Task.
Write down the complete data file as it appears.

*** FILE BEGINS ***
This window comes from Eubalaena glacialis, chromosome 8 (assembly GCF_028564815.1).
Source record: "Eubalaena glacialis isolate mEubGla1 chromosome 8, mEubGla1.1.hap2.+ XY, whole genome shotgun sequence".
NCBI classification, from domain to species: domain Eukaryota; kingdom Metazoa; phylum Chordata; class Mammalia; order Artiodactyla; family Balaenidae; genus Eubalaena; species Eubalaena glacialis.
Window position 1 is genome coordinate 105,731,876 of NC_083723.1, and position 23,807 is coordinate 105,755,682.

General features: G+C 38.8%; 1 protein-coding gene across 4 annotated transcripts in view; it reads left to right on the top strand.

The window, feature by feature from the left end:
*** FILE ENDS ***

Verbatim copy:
This window comes from Eubalaena glacialis, chromosome 8 (assembly GCF_028564815.1).
Source record: "Eubalaena glacialis isolate mEubGla1 chromosome 8, mEubGla1.1.hap2.+ XY, whole genome shotgun sequence".
NCBI classification, from domain to species: domain Eukaryota; kingdom Metazoa; phylum Chordata; class Mammalia; order Artiodactyla; family Balaenidae; genus Eubalaena; species Eubalaena glacialis.
Window position 1 is genome coordinate 105,731,876 of NC_083723.1, and position 23,807 is coordinate 105,755,682.

General features: G+C 38.8%; 1 protein-coding gene across 4 annotated transcripts in view; it reads left to right on the top strand.

The window, feature by feature from the left end: